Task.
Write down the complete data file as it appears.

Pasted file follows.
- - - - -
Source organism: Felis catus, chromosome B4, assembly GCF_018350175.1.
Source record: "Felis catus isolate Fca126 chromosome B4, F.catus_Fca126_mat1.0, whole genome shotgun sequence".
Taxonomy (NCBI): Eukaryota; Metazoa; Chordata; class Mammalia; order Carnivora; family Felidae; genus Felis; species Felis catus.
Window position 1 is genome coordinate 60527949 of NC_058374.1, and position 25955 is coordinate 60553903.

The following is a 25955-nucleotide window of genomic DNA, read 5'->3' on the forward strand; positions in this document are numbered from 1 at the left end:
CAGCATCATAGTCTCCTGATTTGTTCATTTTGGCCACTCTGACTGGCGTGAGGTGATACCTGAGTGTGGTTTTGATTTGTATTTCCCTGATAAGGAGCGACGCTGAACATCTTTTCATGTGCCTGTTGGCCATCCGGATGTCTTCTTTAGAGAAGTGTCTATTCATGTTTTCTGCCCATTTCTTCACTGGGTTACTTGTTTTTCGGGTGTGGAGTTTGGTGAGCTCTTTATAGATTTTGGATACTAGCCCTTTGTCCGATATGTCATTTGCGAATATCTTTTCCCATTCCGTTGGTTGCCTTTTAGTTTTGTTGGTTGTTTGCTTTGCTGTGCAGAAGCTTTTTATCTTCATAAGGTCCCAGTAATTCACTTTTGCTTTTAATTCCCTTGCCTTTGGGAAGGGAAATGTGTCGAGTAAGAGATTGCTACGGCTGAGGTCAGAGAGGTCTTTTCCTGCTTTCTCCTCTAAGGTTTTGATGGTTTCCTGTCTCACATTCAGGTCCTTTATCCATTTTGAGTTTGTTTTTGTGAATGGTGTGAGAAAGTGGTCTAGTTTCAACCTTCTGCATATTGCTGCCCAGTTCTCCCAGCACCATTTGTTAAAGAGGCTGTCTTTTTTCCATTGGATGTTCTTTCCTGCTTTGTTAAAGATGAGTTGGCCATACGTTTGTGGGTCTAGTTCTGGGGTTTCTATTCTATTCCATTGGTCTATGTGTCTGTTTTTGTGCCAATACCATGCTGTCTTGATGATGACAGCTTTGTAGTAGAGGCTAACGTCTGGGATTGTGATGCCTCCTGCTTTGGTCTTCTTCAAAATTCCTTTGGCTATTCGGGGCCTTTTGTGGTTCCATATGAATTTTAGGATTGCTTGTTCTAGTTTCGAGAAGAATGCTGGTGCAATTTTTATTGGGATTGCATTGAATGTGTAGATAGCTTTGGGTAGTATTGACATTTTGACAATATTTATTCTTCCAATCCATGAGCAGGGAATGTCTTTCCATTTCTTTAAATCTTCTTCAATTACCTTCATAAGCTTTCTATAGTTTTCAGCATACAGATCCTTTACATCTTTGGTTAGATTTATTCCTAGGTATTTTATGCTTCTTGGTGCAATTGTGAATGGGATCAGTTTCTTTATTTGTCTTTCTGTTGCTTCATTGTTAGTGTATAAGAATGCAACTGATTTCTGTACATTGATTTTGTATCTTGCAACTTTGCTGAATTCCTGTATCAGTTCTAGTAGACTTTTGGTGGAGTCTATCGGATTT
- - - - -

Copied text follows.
Source organism: Felis catus, chromosome B4, assembly GCF_018350175.1.
Source record: "Felis catus isolate Fca126 chromosome B4, F.catus_Fca126_mat1.0, whole genome shotgun sequence".
Taxonomy (NCBI): Eukaryota; Metazoa; Chordata; class Mammalia; order Carnivora; family Felidae; genus Felis; species Felis catus.
Window position 1 is genome coordinate 60527949 of NC_058374.1, and position 25955 is coordinate 60553903.

The following is a 25955-nucleotide window of genomic DNA, read 5'->3' on the forward strand; positions in this document are numbered from 1 at the left end:
CAGCATCATAGTCTCCTGATTTGTTCATTTTGGCCACTCTGACTGGCGTGAGGTGATACCTGAGTGTGGTTTTGATTTGTATTTCCCTGATAAGGAGCGACGCTGAACATCTTTTCATGTGCCTGTTGGCCATCCGGATGTCTTCTTTAGAGAAGTGTCTATTCATGTTTTCTGCCCATTTCTTCACTGGGTTACTTGTTTTTCGGGTGTGGAGTTTGGTGAGCTCTTTATAGATTTTGGATACTAGCCCTTTGTCCGATATGTCATTTGCGAATATCTTTTCCCATTCCGTTGGTTGCCTTTTAGTTTTGTTGGTTGTTTGCTTTGCTGTGCAGAAGCTTTTTATCTTCATAAGGTCCCAGTAATTCACTTTTGCTTTTAATTCCCTTGCCTTTGGGAAGGGAAATGTGTCGAGTAAGAGATTGCTACGGCTGAGGTCAGAGAGGTCTTTTCCTGCTTTCTCCTCTAAGGTTTTGATGGTTTCCTGTCTCACATTCAGGTCCTTTATCCATTTTGAGTTTGTTTTTGTGAATGGTGTGAGAAAGTGGTCTAGTTTCAACCTTCTGCATATTGCTGCCCAGTTCTCCCAGCACCATTTGTTAAAGAGGCTGTCTTTTTTCCATTGGATGTTCTTTCCTGCTTTGTTAAAGATGAGTTGGCCATACGTTTGTGGGTCTAGTTCTGGGGTTTCTATTCTATTCCATTGGTCTATGTGTCTGTTTTTGTGCCAATACCATGCTGTCTTGATGATGACAGCTTTGTAGTAGAGGCTAACGTCTGGGATTGTGATGCCTCCTGCTTTGGTCTTCTTCAAAATTCCTTTGGCTATTCGGGGCCTTTTGTGGTTCCATATGAATTTTAGGATTGCTTGTTCTAGTTTCGAGAAGAATGCTGGTGCAATTTTTATTGGGATTGCATTGAATGTGTAGATAGCTTTGGGTAGTATTGACATTTTGACAATATTTATTCTTCCAATCCATGAGCAGGGAATGTCTTTCCATTTCTTTAAATCTTCTTCAATTACCTTCATAAGCTTTCTATAGTTTTCAGCATACAGATCCTTTACATCTTTGGTTAGATTTATTCCTAGGTATTTTATGCTTCTTGGTGCAATTGTGAATGGGATCAGTTTCTTTATTTGTCTTTCTGTTGCTTCATTGTTAGTGTATAAGAATGCAACTGATTTCTGTACATTGATTTTGTATCTTGCAACTTTGCTGAATTCCTGTATCAGTTCTAGTAGACTTTTGGTGGAGTCTATCGGATTT